Shortage of raw materials and Corona consequences affect spice industry

Shortage of raw materials and Corona consequences affect spice industry

(Bonn, 22 September 2021) The significant increases in raw material prices as well as additional costs for energy, packaging and logistics are placing a heavy burden on members of the German spice industry.

"Supply bottlenecks, increased demand in the countries of origin and additionally problematic weather conditions in Southern and Eastern Europe are aggravating the harvests for 2021 and causing distress for the spice industry," says Dr Markus Weck, Secretary General of the German Spice Industry Association, describing the situation of its members.

Raw materials are currently in short supply in many areas of the manufacturing industry - the German spice industry is also being affected. The reasons for this development are numerous and partly a direct consequence of the worldwide Corona pandemic: a lack of harvest workers in the countries of origin, an overall slowdown in production and port closures due to lockdowns worldwide are causing crop failures and shortages. Extreme weather conditions such as heavy rain in Southern Europe or enormous drought and forest fires in Eastern Europe exacerbate these failures.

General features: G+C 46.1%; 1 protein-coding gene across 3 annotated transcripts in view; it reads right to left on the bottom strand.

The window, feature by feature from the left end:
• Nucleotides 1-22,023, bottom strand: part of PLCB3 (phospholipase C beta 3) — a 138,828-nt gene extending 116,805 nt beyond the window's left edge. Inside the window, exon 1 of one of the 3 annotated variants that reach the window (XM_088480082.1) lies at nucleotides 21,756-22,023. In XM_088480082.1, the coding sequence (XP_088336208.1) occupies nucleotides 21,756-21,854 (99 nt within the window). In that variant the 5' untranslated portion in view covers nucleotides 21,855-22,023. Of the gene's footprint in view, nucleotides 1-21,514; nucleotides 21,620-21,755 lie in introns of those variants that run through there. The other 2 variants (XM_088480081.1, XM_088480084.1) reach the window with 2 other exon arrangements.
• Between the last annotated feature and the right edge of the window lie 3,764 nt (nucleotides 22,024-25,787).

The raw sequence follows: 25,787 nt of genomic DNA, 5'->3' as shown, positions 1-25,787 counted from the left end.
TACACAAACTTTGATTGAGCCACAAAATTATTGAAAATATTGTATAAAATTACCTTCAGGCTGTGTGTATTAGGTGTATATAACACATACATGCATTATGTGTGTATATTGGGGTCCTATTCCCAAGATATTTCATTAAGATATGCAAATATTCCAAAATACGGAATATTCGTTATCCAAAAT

The spice industry is particularly dependent on imports: Distortions in freight and logistics have a direct impact on the spice trade. The consequences, such as the lack of availability of shipping containers, are omnipresent and lead to drastic cost increases. To give an example: The pure freight costs for a container from China are around 900 percent higher than the freight costs as they were before the pandemic. This has an immediate impact on the import of classic spices such as pepper, paprika, ginger, nutmeg, cinnamon, onions, cumin and turmeric. "Our members do not expect the situation in the freight sector to ease until the second half of 2022 at the earliest. Until then, the situation will remain extremely tense both for classic spices and for the purchase of many other products such as mustard seed or Mediterranean herbs," reports Weck.

In this difficult initial situation, companies in the spice processing industry are additionally burdened by other factors. One such factor is the development of energy costs, especially in the form of the CO2 pricing. Since January 2021, the price per ton of carbon dioxide has been 25 Euros - and this is set to double by 2025. The situation is similar for the costs of packaging materials. Plastics, composites and cardboard packaging in particular cost significantly more than in previous years; surcharges of 30 to 40 percent are not uncommon. For packaging materials such as steel and sheet metal, the costs have even almost doubled in many places

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